In 1919 the anti-Bolshevik forces had finally rallied under Admiral Kolchak's leadership and were waging a furious campaign to attempt to link up their forces in Russian Asia with those in the Caucusus before marching on Moscow. With the Red Army strained to its limits trying to fend them off, the Polish Army saw this as a perfect opportunity to strike against the Reds and launched an offensive/intervention/territorial-consolidation operation into Soviet-held Belorussia and western Ukraine to improve Poland's bargaining position with the Reds in the negotiations over their mutual border. The early phase of the war was more an extended 'incident' (with little government support in terms of reinforcements, food, or ammunition being sent to either side) than a proper war, but in any case things soon got a bit more heated and neither government was particularly fussed about how it started.
With the Red Army otherwise occupied fighting the Whites and Greens, the Polish army occupied territory far in excess of what it could realistically hope to control with the forces and logistical train she had available - the war had devastated the horse-population of near-eastern Europe, but more importantly Poland lacked trains and train-cars she needed to supply such big forces over such incredibly long distances. So when the more-numerous and better-supplied Red Army finally crushed the back of White resistance, regrouped opposite the Polish forces, and launched an offensive operation they met with quick and thorough success. While they captured huge swathes of Polish-occupied territory, they too advanced to the limit of their own supply lines in their haste to advance. In the very heartland of Poland, on the outskirts of Warsaw itself, the Russian offensive was brought to a halt. Worse, their positions on the outskirts of Warsaw were unhinged by a flank attack which caused the lead elements of the Red Army to rout as fast as they could while malnourished. This engagement became an important part of the mythos surrounding Poland's military dictator, Marshall Piłsudski, and Polish national history in general. In both narratives it is called 'the Miracle of the Vistula' (after the river that runs through Warsaw).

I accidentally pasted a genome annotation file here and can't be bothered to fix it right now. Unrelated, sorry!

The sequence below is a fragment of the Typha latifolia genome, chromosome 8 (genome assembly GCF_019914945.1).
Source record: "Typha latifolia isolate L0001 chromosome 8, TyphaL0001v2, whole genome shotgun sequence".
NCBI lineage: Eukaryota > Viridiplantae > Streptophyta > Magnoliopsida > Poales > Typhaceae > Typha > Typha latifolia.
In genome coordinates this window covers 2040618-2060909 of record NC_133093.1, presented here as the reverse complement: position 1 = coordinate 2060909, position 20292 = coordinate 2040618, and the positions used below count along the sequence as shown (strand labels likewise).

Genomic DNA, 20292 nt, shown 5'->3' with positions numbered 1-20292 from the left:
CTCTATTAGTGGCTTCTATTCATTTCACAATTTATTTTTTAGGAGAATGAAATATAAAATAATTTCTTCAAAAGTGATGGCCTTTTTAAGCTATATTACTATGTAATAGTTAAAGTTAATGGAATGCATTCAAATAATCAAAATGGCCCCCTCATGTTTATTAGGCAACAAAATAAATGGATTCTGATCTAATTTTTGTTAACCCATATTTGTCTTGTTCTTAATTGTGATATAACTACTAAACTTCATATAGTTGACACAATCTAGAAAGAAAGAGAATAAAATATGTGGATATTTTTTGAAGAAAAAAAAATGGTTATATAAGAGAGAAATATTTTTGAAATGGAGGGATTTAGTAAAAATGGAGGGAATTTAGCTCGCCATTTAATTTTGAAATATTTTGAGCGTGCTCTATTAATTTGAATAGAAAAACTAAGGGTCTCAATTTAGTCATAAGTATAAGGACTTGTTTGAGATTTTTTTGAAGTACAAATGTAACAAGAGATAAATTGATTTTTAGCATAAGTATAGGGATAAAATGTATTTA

With the Poles looking like an un-palatably tough nut to crack at a time when the Soviet economy was teetering on the brink of collapse under the strain of (by that point) seven years of non-stop warfare - and Red Army forces needed elsewhere to crush the last White, Green, and Black holdouts - the Soviets resigned themselves to the reality of Polish independence and signed a ceasefire soon afterward. The French, taking advantage of their numerous contacts within both Poland and Russia and the high regard in which they were held by both, mediated at the peace-talks that followed and the border the three agreed upon remained in-place until 1939. The Soviets later coughed up the money to fortify their half with the so-called 'Stalin Line', but the Poles were too poor to reciprocate.
At the time the Battle of Warsaw was credited with saving Europe from the Bolsheviks, who've been stating their intention to carry the Revolution to the West, especially Germany. The basis for this claim is the heavily turbulent political climate in Germany and other countries of the region (Hungary had its own failed Red revolution), which might've been tipped to the favour of local Communists if the Red Army appeared on the doorstep. Of course, opinions vary on reality of that. What is clear, anyhow, is that the battle kept Poland from becoming a Socialist Republic of the Soviet Union.
The Polish-Soviet War in fiction :
- Perhaps the most well-known work of fiction set in this era is the Red Cavalry cycle by Russian author Isaac Babel.
- The war has unsurprisingly been also covered by several Polish works, among them the recent 3D film.